Friday, February 11, 2011

Familiar Unknown (Part 3 of 3)

“What are you doing out here?” She asked, surprised that her voice was only a whisper.

The boy reached for the black band around his wrist. He slipped it off and held it out to her. A hair tie. “I think this belongs to you.”


Jake waited for her to reach up and pull the small band from his fingers, but she regarded it from a distance and made no move to claim it. Without knowing her at all, he knew what it felt like to have no claim on the world around you. Even on something so small and insignificant. He rolled the band over his wrist where it pinched his skin.

“It was a gift,” she said, adding, “something to remember me by when I’m famous.”

Jake felt a smile edging his lips. Her humor was honest and dark and he liked it. “I'm Jake.”

Light fell around Emma’s shoulders between pockets of shadow. Jake thought they looked like bruises on her pale skin, though he suspected her real bruises were buried far beneath.

“Do you know how deep these woods are?” He plucked the band at his wrist. The snap and sting providing a strange sort of comfort.

Without making a sound, she stood and turned away from the sharp rays of the sunset to peer into the darker places of the woods. “Deep enough.”


Emma traced an invisible path through the woods ahead, imagining what might lay beyond the darkest trees, imaging a place where glass didn’t shatter and where silence wasn't a thing to fear. She traced a second path and imagined a place where her muscles could relax. She traced a third path and imagined a place where sweet things tasted sweet and not like an apology crafted from refined sugar.

When she turned to find Jake, he too was lost in the woods. She wondered if her lips were as flat and pinched, if her eyes looked as heavy like some invisible thing were smothering her. She wanted to reach out and pull the smothering thing away from Jake’s face and suddenly, more than anything, she wanted to remove it from her own. All of her muscles shuddered beneath the weight of it.

Turning back to the woods, she saw a million paths. “I’m going,” she said, opening her eyes a little wider and experimenting with an expression that didn't make her mouth feel tight. “Are you?”


Jake’s eyes lingered on the curl of her lips as she spoke. They flashed in and out of a smile before settling back into a firm seal. He snapped the band again and frowned at the sun.

“Sun’s almost down. How will we get back?” He knew the answer, but asked anyway. It seemed like the sort of thing that should be asked.

Birds called softly overhead and Jake looked up, but they were all hidden between branches and needles. Emma heard them too and tilted her head back to search for them.

“Back to what?” She asked, stooping to fish in the dirt for another branch to dismember.

Jake watched the pieces begin to fall from her fingers. “Yes,” he said. “I’m going.”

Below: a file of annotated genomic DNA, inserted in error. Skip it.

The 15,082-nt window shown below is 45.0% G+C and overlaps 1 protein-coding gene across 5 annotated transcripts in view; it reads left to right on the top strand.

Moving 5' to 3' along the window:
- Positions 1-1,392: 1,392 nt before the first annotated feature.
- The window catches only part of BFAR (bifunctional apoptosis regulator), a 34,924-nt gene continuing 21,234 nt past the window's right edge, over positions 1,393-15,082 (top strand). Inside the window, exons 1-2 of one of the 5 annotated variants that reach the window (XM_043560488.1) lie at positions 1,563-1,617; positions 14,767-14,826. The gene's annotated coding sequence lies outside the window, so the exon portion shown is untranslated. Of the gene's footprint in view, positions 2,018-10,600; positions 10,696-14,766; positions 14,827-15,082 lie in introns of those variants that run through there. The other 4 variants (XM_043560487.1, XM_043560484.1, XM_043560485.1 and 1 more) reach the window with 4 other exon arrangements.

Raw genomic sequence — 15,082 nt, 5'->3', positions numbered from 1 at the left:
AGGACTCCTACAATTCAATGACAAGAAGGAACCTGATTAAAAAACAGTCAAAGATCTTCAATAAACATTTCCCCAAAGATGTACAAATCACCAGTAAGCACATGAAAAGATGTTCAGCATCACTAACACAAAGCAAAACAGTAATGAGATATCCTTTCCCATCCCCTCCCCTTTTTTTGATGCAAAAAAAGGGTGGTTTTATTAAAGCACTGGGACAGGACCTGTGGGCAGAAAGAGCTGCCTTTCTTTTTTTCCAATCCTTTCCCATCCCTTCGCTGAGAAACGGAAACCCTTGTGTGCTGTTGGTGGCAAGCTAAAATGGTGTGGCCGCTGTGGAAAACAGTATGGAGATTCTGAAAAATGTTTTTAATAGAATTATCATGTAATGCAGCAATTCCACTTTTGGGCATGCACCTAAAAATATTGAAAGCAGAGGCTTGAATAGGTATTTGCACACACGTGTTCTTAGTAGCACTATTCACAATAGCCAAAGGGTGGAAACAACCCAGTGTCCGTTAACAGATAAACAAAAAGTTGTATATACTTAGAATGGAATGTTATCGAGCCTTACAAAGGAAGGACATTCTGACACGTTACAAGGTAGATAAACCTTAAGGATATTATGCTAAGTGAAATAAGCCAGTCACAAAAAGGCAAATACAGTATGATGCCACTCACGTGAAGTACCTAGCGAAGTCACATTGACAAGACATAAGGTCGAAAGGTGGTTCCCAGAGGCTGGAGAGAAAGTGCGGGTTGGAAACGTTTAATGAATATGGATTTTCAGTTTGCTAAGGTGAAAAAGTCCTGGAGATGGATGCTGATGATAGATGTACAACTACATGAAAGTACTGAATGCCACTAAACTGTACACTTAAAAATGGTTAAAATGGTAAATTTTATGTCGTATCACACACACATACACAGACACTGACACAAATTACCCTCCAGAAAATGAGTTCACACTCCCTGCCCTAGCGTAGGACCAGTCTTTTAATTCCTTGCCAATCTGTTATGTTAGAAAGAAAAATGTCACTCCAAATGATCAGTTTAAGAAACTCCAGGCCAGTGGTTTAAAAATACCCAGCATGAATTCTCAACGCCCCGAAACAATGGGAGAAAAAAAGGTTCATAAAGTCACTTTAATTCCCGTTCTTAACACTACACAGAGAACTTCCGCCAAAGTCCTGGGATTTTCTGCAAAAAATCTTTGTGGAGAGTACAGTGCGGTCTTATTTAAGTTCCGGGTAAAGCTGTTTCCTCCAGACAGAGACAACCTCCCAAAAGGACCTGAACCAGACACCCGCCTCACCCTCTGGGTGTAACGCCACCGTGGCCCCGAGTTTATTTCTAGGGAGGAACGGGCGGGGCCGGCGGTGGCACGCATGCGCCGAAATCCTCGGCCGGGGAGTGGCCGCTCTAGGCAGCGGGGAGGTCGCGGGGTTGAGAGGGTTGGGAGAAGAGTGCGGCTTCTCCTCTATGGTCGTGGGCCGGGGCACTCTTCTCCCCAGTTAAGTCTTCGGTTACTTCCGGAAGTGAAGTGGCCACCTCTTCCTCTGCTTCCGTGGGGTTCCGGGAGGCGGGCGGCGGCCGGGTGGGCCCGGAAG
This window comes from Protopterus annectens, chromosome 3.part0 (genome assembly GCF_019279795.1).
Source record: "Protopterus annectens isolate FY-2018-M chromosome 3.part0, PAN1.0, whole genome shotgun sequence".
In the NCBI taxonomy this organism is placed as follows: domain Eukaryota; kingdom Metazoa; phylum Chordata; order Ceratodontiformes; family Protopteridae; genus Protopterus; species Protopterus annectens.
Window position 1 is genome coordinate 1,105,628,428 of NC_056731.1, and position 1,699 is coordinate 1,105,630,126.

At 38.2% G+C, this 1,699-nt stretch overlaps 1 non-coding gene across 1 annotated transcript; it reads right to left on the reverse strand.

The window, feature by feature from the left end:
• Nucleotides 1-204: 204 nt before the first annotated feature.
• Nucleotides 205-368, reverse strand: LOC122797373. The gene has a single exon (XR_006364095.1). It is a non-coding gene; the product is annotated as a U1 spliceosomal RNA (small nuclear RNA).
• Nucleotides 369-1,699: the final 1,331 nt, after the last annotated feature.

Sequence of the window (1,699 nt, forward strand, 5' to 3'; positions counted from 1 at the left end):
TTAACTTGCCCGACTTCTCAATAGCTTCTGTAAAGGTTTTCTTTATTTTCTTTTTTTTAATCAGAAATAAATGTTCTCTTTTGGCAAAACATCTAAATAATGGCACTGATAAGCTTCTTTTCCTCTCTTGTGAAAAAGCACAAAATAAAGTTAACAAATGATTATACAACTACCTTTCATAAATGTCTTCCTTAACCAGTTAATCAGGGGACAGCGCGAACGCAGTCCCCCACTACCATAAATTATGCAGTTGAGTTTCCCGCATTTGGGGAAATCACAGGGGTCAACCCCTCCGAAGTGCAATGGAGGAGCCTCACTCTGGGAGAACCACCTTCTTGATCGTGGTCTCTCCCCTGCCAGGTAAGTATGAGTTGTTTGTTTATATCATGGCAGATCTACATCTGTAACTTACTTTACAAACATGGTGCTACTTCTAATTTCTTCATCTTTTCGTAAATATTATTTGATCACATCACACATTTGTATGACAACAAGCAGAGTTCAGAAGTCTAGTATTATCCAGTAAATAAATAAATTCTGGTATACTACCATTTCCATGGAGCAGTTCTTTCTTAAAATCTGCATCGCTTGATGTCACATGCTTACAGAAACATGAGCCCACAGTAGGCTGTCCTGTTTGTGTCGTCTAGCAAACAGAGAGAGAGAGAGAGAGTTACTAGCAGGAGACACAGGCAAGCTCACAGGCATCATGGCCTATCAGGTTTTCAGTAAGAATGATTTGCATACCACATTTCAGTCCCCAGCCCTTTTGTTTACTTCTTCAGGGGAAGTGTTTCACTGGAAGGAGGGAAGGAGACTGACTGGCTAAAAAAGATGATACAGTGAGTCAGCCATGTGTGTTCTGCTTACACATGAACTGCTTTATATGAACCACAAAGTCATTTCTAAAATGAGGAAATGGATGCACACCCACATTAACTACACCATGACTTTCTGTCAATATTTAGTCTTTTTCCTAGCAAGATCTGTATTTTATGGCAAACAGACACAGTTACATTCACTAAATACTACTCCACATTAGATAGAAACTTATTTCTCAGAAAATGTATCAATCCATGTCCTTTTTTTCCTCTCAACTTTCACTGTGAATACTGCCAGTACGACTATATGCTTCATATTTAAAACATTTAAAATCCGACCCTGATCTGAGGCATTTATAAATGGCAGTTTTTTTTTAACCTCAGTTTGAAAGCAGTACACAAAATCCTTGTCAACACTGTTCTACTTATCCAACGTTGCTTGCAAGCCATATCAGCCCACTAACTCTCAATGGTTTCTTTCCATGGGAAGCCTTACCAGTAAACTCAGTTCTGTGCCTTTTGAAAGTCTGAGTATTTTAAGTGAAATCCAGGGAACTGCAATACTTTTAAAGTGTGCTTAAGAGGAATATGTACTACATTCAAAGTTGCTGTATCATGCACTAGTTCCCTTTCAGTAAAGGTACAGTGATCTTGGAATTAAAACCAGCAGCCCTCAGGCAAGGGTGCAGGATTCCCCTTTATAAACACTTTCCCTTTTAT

Before either of them could choose, a white bird flew between them, coasting through the pine trunks as though drawn forward by a string.

Emma snatched up a handful of twigs and stepped off the path she’d jogged so many times. The ground was soft and quiet beneath layers of pine needles. She waited long enough to hear Jake fall in beside her and together they followed the trail of the white bird. It perched on a low branch just within sight and as they drew near, it leapt again into the air and charted their course.

They followed in the dwindling light and all the while, Emma snapped her twigs, letting the pieces fall behind them.

“I’m glad you’re here,” she said when the bird had become difficult to see.

Jake reached out to squeeze her hand and she was grateful the sun was not there to reveal the flush of her cheeks.


The air was growing cool, but Jake felt warmth spilling up his arm. Before touching her hand, he had been concerned that they had no food or supplies, that they had made the sort of mistake they would both suffer for. But now he felt bold.

Still, Jake hoped the bird knew more than they did. But even far from home and lost, Jake couldn't help but think they were both in a better place. Together and quiet and cold was better than the alternative.

Just as the last light was fading, Jake smelled spice and mint. Again he reached for Emma and together they followed the scents to a place where light glowed warmly through thick glass windows, reflecting pink off of carved wooden shudders. The bird perched on top of the small cabin and sat preening its feathers after such a long flight.

The roof was black as licorice and front door white as snow. The molding was painted in a red and white swirling pattern than reminded Jake of peppermints. His stomach growled and he said, “It looks good enough to eat.”

“Are you coming?” Emma asked with a smile.

Valerie's up on Monday with a new story!

Photo used with permission by Matt Hill, aka Matt(ikus) on flickr

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